December 9th, 2013

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The communities of Moses



Scripture: Exodus 2

Moses, wasn’t an orphan, he was born into a Hebrew family who were part of an oppressed but thriving community in Egypt.  The Egyptians who had enslaved the Hebrews were concerned about overpopulation in the slave camps and had issued a culling order.   Moses’ life was in danger right from birth. To save his life, his mother sealed him into a reed basket and hid him by floating him in the Nile.

This facilitated the introduction to his second community: the house of Pharaoh.  Adopted by the royal family, Moses was allowed a safe and privileged early life.  He knew the people in the most powerful positions. It is quite likely that he was affectionately cared for by Pharaoh’s daughter and maybe by the whole household.  He wasn’t just displaced; he was enfolded into that community.

As a grown man, Moses couldn’t help but notice the mistreatment of the Hebrew people.  One day he saw one a Hebrew slave threatened, so he intervened, and killed the Egyptian.  He was forced to flee and that mishap led him to his third community: Jethro’s family.  Again, this time as a refugee, Moses was not just tolerated, but enfolded into a family of significance in the land of Midian.  Jethro, High Priest of Midian, gave his daughter Zipporah in marriage to Moses.  They had a son and Moses was firmly established within his third significant community.


(This window depicts the three stages of the life of Moses.  Moses as a prince in Egypt.  Moses before Pharaoh. Moses with the Israelites in the wilderness as a lawgiver.)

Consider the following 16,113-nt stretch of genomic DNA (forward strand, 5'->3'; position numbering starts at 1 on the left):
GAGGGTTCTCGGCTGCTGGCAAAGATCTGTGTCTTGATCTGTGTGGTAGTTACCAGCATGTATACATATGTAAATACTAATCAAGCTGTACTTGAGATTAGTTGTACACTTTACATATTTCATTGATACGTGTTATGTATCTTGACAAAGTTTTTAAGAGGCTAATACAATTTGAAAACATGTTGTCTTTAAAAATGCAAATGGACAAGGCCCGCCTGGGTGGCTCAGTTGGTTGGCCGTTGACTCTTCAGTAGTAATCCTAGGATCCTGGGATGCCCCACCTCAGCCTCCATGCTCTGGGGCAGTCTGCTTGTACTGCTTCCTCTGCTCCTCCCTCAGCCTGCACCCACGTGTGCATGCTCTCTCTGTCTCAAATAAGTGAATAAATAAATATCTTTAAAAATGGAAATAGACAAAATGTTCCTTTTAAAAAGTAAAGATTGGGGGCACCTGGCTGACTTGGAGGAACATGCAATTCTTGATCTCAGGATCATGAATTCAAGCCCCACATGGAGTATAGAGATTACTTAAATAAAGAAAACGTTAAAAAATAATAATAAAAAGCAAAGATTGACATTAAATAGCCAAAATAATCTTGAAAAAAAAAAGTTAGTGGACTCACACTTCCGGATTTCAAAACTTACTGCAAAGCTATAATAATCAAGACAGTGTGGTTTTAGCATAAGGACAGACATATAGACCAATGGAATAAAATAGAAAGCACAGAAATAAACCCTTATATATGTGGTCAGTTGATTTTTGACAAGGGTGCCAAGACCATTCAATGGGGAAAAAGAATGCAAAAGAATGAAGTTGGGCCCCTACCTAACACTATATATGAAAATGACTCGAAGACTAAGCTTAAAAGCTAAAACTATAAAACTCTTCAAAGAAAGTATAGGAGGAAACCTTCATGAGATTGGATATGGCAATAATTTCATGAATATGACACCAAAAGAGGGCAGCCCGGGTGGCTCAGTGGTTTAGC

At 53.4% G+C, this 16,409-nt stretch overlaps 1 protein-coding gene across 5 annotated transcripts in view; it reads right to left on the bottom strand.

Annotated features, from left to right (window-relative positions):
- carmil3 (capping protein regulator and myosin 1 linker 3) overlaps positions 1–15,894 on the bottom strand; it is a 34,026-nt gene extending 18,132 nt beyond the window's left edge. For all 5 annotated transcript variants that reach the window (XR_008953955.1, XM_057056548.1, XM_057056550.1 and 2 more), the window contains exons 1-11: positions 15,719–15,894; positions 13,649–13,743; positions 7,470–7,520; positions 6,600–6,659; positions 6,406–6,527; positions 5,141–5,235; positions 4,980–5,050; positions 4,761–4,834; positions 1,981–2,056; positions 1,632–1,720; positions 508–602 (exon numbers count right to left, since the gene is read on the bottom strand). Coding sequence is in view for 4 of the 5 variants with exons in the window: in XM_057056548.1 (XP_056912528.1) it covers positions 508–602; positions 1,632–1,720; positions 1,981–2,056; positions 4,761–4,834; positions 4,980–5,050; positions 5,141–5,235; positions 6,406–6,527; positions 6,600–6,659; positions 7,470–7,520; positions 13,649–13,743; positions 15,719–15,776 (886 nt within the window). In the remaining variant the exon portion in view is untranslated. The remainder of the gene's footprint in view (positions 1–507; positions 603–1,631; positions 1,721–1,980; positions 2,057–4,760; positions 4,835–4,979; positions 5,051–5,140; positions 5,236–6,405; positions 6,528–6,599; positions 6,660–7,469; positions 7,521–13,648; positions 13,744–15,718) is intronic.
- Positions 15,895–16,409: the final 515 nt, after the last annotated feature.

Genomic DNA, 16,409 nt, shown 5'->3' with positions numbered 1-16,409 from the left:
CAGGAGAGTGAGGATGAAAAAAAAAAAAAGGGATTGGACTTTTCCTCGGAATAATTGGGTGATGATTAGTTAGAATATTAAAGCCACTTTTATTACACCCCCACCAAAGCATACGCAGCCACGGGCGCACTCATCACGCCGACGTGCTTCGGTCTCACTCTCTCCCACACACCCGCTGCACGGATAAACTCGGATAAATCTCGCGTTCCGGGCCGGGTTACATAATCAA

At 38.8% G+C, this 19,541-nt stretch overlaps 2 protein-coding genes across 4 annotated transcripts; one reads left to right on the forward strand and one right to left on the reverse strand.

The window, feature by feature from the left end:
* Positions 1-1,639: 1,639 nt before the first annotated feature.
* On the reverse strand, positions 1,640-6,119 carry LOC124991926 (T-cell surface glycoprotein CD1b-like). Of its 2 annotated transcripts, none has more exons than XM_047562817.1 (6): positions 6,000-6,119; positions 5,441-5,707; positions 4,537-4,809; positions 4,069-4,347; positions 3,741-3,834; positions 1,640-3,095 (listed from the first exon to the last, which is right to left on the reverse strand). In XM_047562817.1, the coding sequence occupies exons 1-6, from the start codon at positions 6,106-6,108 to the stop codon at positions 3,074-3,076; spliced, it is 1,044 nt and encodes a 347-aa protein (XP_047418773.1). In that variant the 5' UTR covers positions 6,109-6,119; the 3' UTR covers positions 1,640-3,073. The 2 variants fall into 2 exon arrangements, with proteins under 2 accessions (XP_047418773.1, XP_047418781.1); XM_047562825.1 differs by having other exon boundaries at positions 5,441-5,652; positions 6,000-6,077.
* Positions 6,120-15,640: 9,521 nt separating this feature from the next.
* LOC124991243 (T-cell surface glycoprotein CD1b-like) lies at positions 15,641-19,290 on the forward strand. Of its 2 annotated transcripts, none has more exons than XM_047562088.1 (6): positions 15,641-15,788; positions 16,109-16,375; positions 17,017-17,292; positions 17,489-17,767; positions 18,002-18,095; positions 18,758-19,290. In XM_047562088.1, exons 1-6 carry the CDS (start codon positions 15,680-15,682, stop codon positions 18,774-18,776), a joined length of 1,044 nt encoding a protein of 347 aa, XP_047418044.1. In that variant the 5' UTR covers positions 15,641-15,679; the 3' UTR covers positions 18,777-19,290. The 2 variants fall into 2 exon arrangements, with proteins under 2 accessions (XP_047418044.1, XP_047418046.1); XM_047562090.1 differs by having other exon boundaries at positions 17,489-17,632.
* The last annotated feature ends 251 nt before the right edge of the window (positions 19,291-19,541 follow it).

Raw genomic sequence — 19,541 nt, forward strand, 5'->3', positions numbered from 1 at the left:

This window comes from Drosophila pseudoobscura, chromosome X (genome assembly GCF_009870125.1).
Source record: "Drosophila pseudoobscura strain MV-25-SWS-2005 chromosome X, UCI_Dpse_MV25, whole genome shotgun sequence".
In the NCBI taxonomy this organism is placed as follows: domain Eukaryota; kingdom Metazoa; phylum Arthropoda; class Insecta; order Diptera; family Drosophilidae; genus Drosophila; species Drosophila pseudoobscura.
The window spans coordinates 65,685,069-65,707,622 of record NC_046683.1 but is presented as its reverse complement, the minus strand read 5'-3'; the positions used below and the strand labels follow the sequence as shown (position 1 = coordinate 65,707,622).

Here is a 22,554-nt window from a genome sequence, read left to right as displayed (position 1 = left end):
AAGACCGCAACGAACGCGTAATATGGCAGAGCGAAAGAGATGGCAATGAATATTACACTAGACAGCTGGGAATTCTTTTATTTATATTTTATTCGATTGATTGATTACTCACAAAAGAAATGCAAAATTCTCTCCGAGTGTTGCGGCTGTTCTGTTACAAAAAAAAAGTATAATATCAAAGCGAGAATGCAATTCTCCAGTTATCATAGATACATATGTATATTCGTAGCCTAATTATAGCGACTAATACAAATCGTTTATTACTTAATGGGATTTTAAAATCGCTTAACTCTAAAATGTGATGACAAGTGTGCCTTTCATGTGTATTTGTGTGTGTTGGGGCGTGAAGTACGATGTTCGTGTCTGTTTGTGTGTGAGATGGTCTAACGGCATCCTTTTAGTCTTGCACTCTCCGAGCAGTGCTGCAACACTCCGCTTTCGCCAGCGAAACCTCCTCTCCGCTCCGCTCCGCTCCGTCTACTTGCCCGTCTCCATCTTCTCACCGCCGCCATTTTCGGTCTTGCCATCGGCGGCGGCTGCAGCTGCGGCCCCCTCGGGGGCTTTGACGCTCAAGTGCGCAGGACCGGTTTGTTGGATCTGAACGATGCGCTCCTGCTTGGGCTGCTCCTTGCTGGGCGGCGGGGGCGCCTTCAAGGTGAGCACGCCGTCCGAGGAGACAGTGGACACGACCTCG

Moses is the prototype ‘third culture kid’ – born in culture, raised in another, and settling as an adult into still another culture; imprinted by all of them, yet in some ways detached from all of them.  He is the perfect sojourner – the perfect man to rally an Exodus.  He didn’t see this when God called him at the burning bush to lead the Hebrew people to freedom, but it’s difficult for us not to see it.

It makes me wonder how the communities that formed and shaped me have also prepared me.  In what ways has my influence or impact been extended or strengthened because of my unique experiences?  Like Moses I tend towards doubt and question God’s placement of me – why me, why here, why this?   So God reaches back into this rich pool of resources and finds a way to help me believe, just as Aaron, someone on whom Moses could trust and rely, gave voice to Moses’ assignment.

Lord Jesus, as we turn toward Christmas, turn our hearts toward you. Amen


(This picture is a lovely collection of women from my family community)